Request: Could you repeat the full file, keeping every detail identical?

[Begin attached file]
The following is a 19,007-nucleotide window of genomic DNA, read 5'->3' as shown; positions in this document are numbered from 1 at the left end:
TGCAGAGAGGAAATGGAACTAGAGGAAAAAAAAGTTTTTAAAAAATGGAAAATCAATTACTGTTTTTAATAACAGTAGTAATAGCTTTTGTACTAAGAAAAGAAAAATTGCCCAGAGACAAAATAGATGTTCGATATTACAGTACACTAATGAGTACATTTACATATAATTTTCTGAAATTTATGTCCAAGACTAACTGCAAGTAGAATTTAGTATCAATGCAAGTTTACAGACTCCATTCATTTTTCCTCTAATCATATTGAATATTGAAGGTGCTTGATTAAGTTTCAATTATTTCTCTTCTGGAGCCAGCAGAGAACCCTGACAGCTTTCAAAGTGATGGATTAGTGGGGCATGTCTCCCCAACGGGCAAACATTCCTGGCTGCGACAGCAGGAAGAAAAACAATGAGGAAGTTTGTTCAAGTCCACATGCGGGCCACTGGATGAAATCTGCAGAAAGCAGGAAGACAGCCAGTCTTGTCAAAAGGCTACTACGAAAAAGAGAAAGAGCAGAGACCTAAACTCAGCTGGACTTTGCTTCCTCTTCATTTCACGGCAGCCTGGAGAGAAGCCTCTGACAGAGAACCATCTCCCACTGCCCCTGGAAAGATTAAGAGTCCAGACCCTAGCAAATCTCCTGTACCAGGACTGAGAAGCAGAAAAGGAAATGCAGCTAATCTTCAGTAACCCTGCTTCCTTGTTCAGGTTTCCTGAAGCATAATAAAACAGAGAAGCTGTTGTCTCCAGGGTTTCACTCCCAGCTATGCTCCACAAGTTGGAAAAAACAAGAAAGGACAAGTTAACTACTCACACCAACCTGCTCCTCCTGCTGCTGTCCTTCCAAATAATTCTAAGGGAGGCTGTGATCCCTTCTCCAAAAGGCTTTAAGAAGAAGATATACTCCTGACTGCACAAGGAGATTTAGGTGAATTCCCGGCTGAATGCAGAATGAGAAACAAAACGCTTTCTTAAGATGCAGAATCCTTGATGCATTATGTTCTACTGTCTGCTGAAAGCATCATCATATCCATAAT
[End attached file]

The following is a 19,007-nucleotide window of genomic DNA, read 5'->3' as shown; positions in this document are numbered from 1 at the left end:
TGCAGAGAGGAAATGGAACTAGAGGAAAAAAAAGTTTTTAAAAAATGGAAAATCAATTACTGTTTTTAATAACAGTAGTAATAGCTTTTGTACTAAGAAAAGAAAAATTGCCCAGAGACAAAATAGATGTTCGATATTACAGTACACTAATGAGTACATTTACATATAATTTTCTGAAATTTATGTCCAAGACTAACTGCAAGTAGAATTTAGTATCAATGCAAGTTTACAGACTCCATTCATTTTTCCTCTAATCATATTGAATATTGAAGGTGCTTGATTAAGTTTCAATTATTTCTCTTCTGGAGCCAGCAGAGAACCCTGACAGCTTTCAAAGTGATGGATTAGTGGGGCATGTCTCCCCAACGGGCAAACATTCCTGGCTGCGACAGCAGGAAGAAAAACAATGAGGAAGTTTGTTCAAGTCCACATGCGGGCCACTGGATGAAATCTGCAGAAAGCAGGAAGACAGCCAGTCTTGTCAAAAGGCTACTACGAAAAAGAGAAAGAGCAGAGACCTAAACTCAGCTGGACTTTGCTTCCTCTTCATTTCACGGCAGCCTGGAGAGAAGCCTCTGACAGAGAACCATCTCCCACTGCCCCTGGAAAGATTAAGAGTCCAGACCCTAGCAAATCTCCTGTACCAGGACTGAGAAGCAGAAAAGGAAATGCAGCTAATCTTCAGTAACCCTGCTTCCTTGTTCAGGTTTCCTGAAGCATAATAAAACAGAGAAGCTGTTGTCTCCAGGGTTTCACTCCCAGCTATGCTCCACAAGTTGGAAAAAACAAGAAAGGACAAGTTAACTACTCACACCAACCTGCTCCTCCTGCTGCTGTCCTTCCAAATAATTCTAAGGGAGGCTGTGATCCCTTCTCCAAAAGGCTTTAAGAAGAAGATATACTCCTGACTGCACAAGGAGATTTAGGTGAATTCCCGGCTGAATGCAGAATGAGAAACAAAACGCTTTCTTAAGATGCAGAATCCTTGATGCATTATGTTCTACTGTCTGCTGAAAGCATCATCATATCCATAAT